The beauty of an unchanging God is absolute assurance and confidence in his word and in his promises.  When God says something, when he promises something, we can be completely confident that he will bring it about.  We can be confident that his character will never change, or nor will he ever lose his power or his knowledge.  If God were not unchanging, what confidence could we have that he might not change and become a God that is “not so good” – even vindictive or mean-spirited. Scripture provides us with all the confidence we need that he does not, even cannot change, because it would go against his very nature.

            So God is Great!  The attributes of his greatness are: He is Spirit (immaterial, invisible), He is life; He is personal; he is infinite (unlimited - omnipresent, omniscient, omnipotent, eternal); and He is unchanging.  Glory to his name!

            III. “God Is” Good!  Not only is God great, God is good!  The greatness of God pointed to his natural attributes; the goodness of God speaks of his moral attributes.  If God were only great, and not good, he could conceivably be immoral.  But what we are dealing with is a good God, one who can be trusted and loved.  “Give thanks to the Lord, for He is good and his love endures forever.”  Another aspect is that the attributes of God’s greatness generally belong to him alone.  The goodness of God, his moral attributes, we can share with God at least on a limited level – that is a part of our image bearing.

            We will classify the God’s basic moral attributes as integrity, purity and love.  The first one we are considering this morning is integrity:

            A. “God Is” Integrity. At first, I thought this should be “God has integrity,” but God not only possesses integrity, he defines integrity.  In other words who God is - in nature and in character – corresponds exactly to how he acts and manifests himself.  He is the perfect model (example) of words that are matched by action and deeds.  Two dimensions define his integrity:

            1. He is truthful (veracity: truthfulness, accuracy).  God is truth, he is a lover of truth, and he is the standard of truth.   (Quote) “God’s truthfulness means that he is the true God, and that all His knowledge and words are both true and the final standard of truth.”  Jeremiah 10:10 reads: “But the Lord is the true God; he is the living God, the eternal King.”  In John 14:6 Jesus says: “I am the way and the truth and the life.  No one comes to the Father except through me.”

            God’s truthfulness relates to the fact that he is genuine.  God is real; He’s the real deal.  He is not fabricated or constructed or imitated – like all the others who claim to be gods.  God is precisely what he appears to be.  He also represents things as they truly are – there is not one iota of deception in him.  God always speaks truth when he speaks; in fact his words are truth.  John 17:17 states: “Sanctify them by the truth; your word is truth.”  God is true, he tells the truth, and he proves himself to be true.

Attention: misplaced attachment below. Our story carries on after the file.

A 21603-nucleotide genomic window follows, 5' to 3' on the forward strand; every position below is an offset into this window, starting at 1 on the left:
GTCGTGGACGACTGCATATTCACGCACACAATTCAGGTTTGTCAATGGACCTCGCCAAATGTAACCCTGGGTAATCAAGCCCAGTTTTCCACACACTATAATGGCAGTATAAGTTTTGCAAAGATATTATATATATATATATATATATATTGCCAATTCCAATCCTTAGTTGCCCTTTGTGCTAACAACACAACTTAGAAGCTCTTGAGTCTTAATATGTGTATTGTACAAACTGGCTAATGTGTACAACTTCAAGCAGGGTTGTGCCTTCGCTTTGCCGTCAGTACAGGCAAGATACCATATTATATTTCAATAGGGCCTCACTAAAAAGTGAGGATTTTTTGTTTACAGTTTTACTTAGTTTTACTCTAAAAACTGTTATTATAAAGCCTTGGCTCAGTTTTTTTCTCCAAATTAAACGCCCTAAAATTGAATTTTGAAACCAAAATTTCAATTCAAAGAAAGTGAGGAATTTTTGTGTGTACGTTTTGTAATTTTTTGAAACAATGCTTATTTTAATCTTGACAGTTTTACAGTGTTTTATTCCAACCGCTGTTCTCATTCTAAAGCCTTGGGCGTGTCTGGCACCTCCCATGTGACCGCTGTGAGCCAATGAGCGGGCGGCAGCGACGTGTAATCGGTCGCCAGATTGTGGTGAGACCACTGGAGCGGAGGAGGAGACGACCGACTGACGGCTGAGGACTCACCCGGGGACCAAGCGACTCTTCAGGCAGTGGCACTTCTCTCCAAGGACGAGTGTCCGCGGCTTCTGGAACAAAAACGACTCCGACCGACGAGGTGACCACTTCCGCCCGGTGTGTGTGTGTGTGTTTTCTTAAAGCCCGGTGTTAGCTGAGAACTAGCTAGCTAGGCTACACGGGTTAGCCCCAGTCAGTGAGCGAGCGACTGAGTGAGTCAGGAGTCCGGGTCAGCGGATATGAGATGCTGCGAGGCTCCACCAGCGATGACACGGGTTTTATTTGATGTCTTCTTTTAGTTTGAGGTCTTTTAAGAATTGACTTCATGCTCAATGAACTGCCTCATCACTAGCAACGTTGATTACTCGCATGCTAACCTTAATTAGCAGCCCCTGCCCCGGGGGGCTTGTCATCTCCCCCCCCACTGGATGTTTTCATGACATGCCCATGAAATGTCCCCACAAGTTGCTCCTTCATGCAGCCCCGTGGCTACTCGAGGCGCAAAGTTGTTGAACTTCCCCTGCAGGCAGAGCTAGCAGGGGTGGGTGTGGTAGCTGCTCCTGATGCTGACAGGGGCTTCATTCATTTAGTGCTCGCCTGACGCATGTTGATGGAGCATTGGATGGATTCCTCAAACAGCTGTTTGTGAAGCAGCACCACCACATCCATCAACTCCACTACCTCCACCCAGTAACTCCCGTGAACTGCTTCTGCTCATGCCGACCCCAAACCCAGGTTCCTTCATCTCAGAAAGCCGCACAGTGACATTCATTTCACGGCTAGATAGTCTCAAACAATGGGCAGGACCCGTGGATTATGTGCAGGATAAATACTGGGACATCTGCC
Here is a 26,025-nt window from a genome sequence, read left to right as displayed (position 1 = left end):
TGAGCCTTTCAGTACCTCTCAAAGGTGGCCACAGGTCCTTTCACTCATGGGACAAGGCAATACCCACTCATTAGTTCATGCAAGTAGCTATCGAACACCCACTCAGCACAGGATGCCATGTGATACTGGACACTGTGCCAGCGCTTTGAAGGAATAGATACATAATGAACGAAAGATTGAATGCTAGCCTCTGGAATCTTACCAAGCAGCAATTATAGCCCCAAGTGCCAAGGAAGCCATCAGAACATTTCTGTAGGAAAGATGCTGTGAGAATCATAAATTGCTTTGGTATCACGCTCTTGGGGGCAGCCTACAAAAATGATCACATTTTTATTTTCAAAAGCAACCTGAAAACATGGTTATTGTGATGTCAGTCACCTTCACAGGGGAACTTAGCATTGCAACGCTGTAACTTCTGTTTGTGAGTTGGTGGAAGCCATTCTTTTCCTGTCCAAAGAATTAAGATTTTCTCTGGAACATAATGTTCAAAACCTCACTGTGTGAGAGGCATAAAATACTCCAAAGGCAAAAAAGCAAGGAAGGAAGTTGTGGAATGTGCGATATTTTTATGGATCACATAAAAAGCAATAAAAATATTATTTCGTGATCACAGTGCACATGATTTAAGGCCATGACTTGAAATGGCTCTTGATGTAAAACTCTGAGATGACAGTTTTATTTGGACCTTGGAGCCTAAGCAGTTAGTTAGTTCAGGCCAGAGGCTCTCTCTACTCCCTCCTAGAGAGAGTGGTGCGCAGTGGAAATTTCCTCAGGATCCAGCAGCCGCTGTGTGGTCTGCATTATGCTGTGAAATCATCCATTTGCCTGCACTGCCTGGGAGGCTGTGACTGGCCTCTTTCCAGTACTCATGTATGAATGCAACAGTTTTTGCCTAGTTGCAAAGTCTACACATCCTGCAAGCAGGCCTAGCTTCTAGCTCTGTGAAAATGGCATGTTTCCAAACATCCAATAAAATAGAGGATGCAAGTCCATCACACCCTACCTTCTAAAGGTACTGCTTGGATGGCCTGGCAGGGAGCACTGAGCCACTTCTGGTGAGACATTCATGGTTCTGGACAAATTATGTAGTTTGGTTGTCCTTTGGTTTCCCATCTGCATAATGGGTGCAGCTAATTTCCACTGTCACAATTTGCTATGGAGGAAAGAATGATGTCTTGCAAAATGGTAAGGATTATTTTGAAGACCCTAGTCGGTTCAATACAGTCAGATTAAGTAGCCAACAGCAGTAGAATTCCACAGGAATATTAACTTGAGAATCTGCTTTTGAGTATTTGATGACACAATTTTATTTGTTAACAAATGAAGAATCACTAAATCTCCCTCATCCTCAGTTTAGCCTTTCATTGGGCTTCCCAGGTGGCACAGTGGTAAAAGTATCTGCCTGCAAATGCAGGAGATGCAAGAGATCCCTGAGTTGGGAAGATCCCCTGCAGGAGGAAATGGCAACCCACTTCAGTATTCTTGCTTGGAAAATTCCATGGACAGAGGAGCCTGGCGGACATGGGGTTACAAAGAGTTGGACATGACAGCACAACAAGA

The fact that truthfulness is a part of God’s very nature means that he desires his people to deal honestly in every situation.  Christians should have the reputation for being impeccably honest.  When we aren’t, we dishonour the name and character of our God.  Multiple times in the book of Proverbs, the call goes out for honesty when using weights and measures in the marketplace.  Since we serve a God who doesn’t lie or deceive (Titus 1:2), we too should be honest in all of our relationships.  In Colossians 3:9 it says: “Do not lie to each other, since you have taken off your old self with its practices.”  We also must remember that truthfulness goes beyond making a bold-faced lie, it includes all kinds of deception – anytime we allow someone to believe something that is not really true, even by our silence, we are not acting truthfully.

            Another implication of this attribute of God is that our ideas must conform to God’s ideas of truth - His words are the final standard of truth.  This is an area where we as individual Christians and as the church have gotten into trouble in these tumultuous times.  Instead of the ideas of the culture being made to conform to the ideas of God through his Word, the ideas of God have been subjected to conform to the ideas of the culture.  This is why there is so much confusion in the church today on so many social and moral issues.  Truth in our world has become a revolving door!  But God’s truth does not change, nor does it not conform to the ideas of the culture.  We should imitate God’s truthfulness; like him, we should love truth and hate falsehood.

            2. He is faithful.  God can be trusted wholeheartedly. (Quote) “God’s faithfulness means that God will always do what he has said and fulfill what he has promised.”  In Numbers 23:19 we read: “God is not a man, that he should lie, nor a son of man, that he should change his mind.  Does he speak and then not act?  Does he promise and not fulfill it?”  This verse encapsulates much about what we have just been talking about: Truthfulness, unchanging, integrity and faithfulness.  This reveals that these attributes are interconnected and help to define each other.